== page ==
Are you working on a construction site? If so, we know that you know that a construction site is not the safest place. You might have heard of some freak accidents happening on construction sites before, but they are more common than you think. Still, with all the safety instructions, personal protective equipment, and countless regulations about safety, hazards are something that every person should be aware of all the time.
If you are not careful, you might be in the news the next day. So, if you want your construction site to be safer, we have some safety tips you might want to remember for your next shift. Here are some of them.
Always Wear PPE
PPE is essential in construction sites. Everyone, even site visitors, should always wear PPE since accidents can happen to anyone, whether they’re working or just visiting the site. Of course, PPEs should include a helmet, glasses, gloves, etc.
You might think, “How can simple equipment like this hold against steel bars weighing many tons?” Of course, when it involves heavy objects like steel bars, they can’t protect the person wearing them effectively. Still, with small debris, rough surfaces, etc., PPEs remain very efficient in providing safety to a worker.
Use Fall Protection
In construction sites for high-rise buildings, it’s normal for people to be working on elevated areas. Not just in high-rise buildings, though, as a lot of other construction work needs to be done at an elevated level. Because of this, it can be helpful to use fall protection for all work that involves high areas. This is useful to decrease the likelihood of a fall and to minimize the risk of an injury if a fall occurs.
For example, one way to engage in fall protection is to give each team member a fall arrest system like a lanyard or lifeline attached to the top of the building. This prevents them from falling to the ground if they slip their footing. Another thing you can do is to employ padding or a safety net to catch anyone falling from a great height. Helmets are also essential to prevent the risk of a concussion or any head injury. You could also install warning beacons near areas with falling hazards to warn people from such places.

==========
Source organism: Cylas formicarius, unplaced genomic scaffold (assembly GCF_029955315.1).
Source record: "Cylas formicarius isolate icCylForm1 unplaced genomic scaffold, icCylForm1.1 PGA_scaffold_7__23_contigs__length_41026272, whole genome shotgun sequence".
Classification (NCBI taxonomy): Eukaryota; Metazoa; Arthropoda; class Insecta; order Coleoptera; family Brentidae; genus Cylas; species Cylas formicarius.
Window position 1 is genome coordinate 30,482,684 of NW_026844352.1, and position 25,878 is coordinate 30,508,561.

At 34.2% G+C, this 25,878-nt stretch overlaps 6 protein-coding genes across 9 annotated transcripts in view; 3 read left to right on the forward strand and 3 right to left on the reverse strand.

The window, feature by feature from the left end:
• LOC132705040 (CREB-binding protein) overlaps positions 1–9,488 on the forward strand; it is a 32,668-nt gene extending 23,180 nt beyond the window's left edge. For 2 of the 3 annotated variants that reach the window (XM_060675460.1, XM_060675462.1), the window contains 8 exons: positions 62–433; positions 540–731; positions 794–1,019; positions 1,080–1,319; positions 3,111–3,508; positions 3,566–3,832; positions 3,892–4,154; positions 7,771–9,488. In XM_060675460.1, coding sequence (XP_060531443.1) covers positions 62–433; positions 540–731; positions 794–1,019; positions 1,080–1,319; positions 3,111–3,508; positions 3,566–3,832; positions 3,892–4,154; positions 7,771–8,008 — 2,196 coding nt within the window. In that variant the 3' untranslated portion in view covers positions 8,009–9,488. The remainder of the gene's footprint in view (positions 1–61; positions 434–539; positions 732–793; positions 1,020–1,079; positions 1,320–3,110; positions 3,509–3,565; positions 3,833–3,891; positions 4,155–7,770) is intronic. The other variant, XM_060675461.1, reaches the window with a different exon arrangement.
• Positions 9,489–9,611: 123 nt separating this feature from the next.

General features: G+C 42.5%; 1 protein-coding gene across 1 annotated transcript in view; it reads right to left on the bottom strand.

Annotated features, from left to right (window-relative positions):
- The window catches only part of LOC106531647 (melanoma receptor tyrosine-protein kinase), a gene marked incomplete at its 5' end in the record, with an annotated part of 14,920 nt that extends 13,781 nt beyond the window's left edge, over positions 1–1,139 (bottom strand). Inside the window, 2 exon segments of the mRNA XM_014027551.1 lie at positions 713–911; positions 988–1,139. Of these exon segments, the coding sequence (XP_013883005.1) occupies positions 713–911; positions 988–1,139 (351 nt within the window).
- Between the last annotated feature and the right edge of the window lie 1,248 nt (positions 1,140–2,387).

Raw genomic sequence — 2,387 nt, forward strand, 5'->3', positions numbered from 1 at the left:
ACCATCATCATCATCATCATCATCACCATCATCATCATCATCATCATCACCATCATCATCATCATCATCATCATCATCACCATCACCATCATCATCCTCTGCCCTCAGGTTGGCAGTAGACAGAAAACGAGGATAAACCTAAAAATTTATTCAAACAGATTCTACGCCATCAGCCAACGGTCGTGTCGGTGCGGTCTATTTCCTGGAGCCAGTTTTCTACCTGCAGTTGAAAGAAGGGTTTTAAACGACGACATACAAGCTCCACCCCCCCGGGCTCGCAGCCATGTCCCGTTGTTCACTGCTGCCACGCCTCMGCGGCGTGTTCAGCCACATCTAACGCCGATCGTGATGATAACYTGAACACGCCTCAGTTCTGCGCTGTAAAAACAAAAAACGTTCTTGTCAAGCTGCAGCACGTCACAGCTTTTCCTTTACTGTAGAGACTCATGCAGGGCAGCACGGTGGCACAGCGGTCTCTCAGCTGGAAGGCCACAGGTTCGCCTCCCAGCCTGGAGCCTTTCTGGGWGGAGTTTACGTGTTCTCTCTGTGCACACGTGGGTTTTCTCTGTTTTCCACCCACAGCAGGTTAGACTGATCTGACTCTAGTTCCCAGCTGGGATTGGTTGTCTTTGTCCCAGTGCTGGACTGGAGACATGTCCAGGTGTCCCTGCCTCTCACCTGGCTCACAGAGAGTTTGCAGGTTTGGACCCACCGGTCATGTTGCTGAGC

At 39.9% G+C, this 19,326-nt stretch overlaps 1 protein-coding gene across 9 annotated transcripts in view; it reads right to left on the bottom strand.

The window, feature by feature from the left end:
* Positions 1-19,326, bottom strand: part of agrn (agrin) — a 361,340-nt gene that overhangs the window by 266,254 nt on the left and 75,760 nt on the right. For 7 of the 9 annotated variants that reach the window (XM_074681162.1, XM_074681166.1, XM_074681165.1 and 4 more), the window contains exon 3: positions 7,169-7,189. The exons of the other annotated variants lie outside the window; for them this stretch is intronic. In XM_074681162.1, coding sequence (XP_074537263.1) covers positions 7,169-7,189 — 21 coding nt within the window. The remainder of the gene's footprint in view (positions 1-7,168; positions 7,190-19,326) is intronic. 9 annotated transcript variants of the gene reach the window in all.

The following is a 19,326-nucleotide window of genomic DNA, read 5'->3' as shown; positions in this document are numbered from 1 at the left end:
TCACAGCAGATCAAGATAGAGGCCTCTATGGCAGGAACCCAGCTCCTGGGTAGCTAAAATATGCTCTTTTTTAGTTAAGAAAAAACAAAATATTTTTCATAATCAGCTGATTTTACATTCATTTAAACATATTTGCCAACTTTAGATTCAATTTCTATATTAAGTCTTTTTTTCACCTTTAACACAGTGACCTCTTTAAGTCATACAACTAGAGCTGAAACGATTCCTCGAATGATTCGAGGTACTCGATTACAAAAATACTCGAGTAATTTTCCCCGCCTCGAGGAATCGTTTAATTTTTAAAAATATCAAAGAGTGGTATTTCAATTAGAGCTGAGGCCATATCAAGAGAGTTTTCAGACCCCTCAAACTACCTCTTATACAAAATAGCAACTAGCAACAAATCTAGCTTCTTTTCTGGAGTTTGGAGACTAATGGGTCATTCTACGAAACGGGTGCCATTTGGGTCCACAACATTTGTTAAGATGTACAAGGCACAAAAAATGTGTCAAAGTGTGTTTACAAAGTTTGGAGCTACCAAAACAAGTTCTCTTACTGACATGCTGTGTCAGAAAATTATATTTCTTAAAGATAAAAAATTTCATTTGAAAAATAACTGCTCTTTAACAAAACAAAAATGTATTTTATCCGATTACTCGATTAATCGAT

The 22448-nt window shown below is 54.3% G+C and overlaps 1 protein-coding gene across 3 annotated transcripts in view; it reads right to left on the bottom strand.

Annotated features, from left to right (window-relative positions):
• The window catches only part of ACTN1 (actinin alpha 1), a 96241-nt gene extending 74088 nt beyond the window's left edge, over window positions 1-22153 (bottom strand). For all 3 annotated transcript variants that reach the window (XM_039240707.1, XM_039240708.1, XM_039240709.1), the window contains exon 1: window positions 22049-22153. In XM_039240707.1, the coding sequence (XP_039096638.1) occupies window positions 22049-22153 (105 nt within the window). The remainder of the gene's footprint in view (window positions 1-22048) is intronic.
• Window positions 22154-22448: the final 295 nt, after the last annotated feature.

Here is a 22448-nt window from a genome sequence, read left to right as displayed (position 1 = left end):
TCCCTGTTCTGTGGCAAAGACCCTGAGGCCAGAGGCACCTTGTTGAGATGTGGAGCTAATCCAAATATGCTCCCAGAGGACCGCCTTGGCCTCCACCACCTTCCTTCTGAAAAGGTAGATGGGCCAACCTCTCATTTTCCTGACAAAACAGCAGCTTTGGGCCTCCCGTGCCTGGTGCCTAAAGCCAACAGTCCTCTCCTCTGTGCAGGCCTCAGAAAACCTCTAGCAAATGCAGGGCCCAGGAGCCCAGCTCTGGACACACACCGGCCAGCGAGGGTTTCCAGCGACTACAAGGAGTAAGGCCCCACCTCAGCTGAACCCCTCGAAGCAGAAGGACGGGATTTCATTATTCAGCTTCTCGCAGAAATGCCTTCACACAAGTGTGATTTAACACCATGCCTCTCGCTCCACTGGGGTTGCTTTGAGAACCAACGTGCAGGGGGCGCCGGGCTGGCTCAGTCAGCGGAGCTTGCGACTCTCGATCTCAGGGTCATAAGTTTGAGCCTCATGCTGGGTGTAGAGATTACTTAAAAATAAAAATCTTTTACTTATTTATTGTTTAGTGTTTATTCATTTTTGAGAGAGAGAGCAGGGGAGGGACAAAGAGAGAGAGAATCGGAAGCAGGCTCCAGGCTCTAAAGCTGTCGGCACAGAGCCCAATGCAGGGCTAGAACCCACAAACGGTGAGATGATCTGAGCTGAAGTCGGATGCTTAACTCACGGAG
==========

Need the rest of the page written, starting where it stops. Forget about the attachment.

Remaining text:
Communication is Key
Many people on the construction site aren’t exactly familiar with everyone working there. Some might not even be in the same company, and contractors work there for a limited time. But in any case, you should always learn how to communicate with other workers regardless of affiliation.
If you see something wrong with a process or a product, you should always reach out in a friendly manner and point out the problem. If you think it would be rude, then that’s fine. It’s better to sound rude than have something happen later because you didn’t point out a problem in the first place. It might be a tough hurdle for the anxious, but it’s necessary as long as safety is concerned.
Limit Crowd Sizes
Crowds are pretty common in construction sites that involve large teams. However, even though they provide a faster and easier workload, they can also threaten the teams themselves, so limiting crowd sizes in work areas is important. For example, if heavy machinery is used, you might want to limit the crowd to only those relevant to the machine and the work itself.
Keep Work Areas Clear
You also want to ensure that your work area is as clean and clear as possible. This reduces the potential of falling and slipping hazards in your area. Injuries like trips, lacerations, falls, and slices are common in places where materials and tools are just left lying around.
Practicing good housekeeping is essential to avoid these kinds of injuries from happening. And it should be not just you but everyone working on the construction site. Cleanliness can be equated to safety in workplaces.
Label Hazardous Materials Properly
Some job sites have chemicals on hand. If your workplace does have them, you might want to check if these hazardous chemicals have proper labels on them so they can be used and stored correctly. Certain types of construction-industry chemicals can be very dangerous when mishandled.
And if they are labeled incorrectly or not at all, a lot of accidents can happen, like burns, blindness, and even death. So, the best way to prevent this type of situation is to prevent them from happening, which is by properly labeling them for the other workers.
Construction is a dangerous job. This is why it’s always essential to follow all safety instructions and always wear PPE. The tips discussed above should help you create a culture of safety in your construction site. This way, you can still get the job done while protecting the lives of your workmates.